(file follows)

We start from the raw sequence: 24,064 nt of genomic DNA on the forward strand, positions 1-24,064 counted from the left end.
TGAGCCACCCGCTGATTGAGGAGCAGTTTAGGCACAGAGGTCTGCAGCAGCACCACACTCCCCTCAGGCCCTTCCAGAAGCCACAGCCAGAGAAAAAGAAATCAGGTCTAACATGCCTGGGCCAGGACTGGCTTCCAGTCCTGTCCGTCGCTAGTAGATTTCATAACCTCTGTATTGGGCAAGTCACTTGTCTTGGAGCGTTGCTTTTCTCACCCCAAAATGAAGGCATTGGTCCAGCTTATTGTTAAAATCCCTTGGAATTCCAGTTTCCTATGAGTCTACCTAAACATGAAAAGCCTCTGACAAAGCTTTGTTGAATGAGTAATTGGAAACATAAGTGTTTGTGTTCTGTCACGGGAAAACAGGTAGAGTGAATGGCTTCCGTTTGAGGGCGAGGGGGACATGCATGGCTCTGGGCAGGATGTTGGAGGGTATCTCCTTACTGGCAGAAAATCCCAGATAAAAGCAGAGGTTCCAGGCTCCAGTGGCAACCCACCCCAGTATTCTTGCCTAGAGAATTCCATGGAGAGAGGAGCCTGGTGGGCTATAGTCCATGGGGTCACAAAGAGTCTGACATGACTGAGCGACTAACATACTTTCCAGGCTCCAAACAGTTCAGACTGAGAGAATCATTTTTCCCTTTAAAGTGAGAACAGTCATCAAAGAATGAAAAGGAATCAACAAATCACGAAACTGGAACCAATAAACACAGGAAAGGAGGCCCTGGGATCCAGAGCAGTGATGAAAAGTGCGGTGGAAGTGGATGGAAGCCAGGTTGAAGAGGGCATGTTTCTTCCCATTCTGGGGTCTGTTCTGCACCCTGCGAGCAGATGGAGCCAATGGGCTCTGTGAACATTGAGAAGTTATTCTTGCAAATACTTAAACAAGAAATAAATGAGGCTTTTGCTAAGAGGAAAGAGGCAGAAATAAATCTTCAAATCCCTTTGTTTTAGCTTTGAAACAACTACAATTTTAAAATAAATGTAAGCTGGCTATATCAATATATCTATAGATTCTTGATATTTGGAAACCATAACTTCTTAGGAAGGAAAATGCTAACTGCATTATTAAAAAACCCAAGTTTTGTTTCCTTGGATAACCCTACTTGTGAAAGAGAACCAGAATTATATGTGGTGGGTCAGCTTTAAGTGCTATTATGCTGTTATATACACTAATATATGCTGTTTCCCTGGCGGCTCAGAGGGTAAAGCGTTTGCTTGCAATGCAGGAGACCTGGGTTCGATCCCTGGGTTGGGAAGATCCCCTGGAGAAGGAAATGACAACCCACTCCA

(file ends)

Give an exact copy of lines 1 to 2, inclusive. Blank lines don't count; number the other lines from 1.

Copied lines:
We start from the raw sequence: 24,064 nt of genomic DNA on the forward strand, positions 1-24,064 counted from the left end.
TGAGCCACCCGCTGATTGAGGAGCAGTTTAGGCACAGAGGTCTGCAGCAGCACCACACTCCCCTCAGGCCCTTCCAGAAGCCACAGCCAGAGAAAAAGAAATCAGGTCTAACATGCCTGGGCCAGGACTGGCTTCCAGTCCTGTCCGTCGCTAGTAGATTTCATAACCTCTGTATTGGGCAAGTCACTTGTCTTGGAGCGTTGCTTTTCTCACCCCAAAATGAAGGCATTGGTCCAGCTTATTGTTAAAATCCCTTGGAATTCCAGTTTCCTATGAGTCTACCTAAACATGAAAAGCCTCTGACAAAGCTTTGTTGAATGAGTAATTGGAAACATAAGTGTTTGTGTTCTGTCACGGGAAAACAGGTAGAGTGAATGGCTTCCGTTTGAGGGCGAGGGGGACATGCATGGCTCTGGGCAGGATGTTGGAGGGTATCTCCTTACTGGCAGAAAATCCCAGATAAAAGCAGAGGTTCCAGGCTCCAGTGGCAACCCACCCCAGTATTCTTGCCTAGAGAATTCCATGGAGAGAGGAGCCTGGTGGGCTATAGTCCATGGGGTCACAAAGAGTCTGACATGACTGAGCGACTAACATACTTTCCAGGCTCCAAACAGTTCAGACTGAGAGAATCATTTTTCCCTTTAAAGTGAGAACAGTCATCAAAGAATGAAAAGGAATCAACAAATCACGAAACTGGAACCAATAAACACAGGAAAGGAGGCCCTGGGATCCAGAGCAGTGATGAAAAGTGCGGTGGAAGTGGATGGAAGCCAGGTTGAAGAGGGCATGTTTCTTCCCATTCTGGGGTCTGTTCTGCACCCTGCGAGCAGATGGAGCCAATGGGCTCTGTGAACATTGAGAAGTTATTCTTGCAAATACTTAAACAAGAAATAAATGAGGCTTTTGCTAAGAGGAAAGAGGCAGAAATAAATCTTCAAATCCCTTTGTTTTAGCTTTGAAACAACTACAATTTTAAAATAAATGTAAGCTGGCTATATCAATATATCTATAGATTCTTGATATTTGGAAACCATAACTTCTTAGGAAGGAAAATGCTAACTGCATTATTAAAAAACCCAAGTTTTGTTTCCTTGGATAACCCTACTTGTGAAAGAGAACCAGAATTATATGTGGTGGGTCAGCTTTAAGTGCTATTATGCTGTTATATACACTAATATATGCTGTTTCCCTGGCGGCTCAGAGGGTAAAGCGTTTGCTTGCAATGCAGGAGACCTGGGTTCGATCCCTGGGTTGGGAAGATCCCCTGGAGAAGGAAATGACAACCCACTCCA